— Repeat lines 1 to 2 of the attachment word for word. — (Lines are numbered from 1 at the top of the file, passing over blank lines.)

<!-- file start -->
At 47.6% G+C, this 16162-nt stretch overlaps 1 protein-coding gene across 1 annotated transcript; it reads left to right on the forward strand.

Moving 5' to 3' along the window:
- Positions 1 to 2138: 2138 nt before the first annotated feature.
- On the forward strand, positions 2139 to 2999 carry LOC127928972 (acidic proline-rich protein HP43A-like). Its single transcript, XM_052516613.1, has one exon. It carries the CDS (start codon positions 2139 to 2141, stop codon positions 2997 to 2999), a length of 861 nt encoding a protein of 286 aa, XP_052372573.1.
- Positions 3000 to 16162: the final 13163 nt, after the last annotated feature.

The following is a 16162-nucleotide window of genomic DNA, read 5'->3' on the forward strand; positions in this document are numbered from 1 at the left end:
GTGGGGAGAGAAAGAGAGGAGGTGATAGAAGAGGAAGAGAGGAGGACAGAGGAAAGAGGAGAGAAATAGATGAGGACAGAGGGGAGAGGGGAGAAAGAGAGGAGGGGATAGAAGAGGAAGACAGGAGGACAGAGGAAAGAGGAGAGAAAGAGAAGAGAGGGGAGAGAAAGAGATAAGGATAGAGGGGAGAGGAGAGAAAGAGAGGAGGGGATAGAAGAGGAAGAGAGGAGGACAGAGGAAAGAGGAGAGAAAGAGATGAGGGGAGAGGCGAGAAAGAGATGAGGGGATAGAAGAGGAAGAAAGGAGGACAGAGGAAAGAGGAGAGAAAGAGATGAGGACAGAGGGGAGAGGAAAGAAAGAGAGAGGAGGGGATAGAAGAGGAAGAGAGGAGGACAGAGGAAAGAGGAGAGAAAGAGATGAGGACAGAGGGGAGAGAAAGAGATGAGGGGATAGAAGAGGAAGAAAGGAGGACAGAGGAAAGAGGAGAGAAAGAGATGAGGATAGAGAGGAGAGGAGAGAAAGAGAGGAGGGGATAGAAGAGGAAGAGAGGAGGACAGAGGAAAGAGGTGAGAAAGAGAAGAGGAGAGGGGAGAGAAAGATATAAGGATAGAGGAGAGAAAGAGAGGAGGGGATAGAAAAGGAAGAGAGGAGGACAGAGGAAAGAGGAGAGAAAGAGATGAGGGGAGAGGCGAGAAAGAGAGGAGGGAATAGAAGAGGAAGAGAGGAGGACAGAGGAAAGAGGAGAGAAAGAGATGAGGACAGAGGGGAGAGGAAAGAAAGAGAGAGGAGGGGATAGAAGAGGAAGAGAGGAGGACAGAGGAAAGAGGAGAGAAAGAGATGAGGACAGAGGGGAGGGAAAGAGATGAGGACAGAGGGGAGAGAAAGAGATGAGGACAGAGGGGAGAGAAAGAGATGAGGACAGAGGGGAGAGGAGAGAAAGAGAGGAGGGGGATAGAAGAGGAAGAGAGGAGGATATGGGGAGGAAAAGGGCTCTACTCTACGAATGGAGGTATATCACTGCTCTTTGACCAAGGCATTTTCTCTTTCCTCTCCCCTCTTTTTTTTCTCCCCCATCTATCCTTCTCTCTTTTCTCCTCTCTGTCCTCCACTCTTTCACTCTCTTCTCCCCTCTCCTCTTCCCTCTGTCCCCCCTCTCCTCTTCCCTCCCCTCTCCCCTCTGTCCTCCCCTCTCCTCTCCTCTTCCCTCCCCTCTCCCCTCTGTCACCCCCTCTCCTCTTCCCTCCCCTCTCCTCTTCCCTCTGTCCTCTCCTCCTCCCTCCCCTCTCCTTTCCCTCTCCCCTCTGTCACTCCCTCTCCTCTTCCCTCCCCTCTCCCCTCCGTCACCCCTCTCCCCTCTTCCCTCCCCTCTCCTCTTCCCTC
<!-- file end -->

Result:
At 47.6% G+C, this 16162-nt stretch overlaps 1 protein-coding gene across 1 annotated transcript; it reads left to right on the forward strand.

Moving 5' to 3' along the window: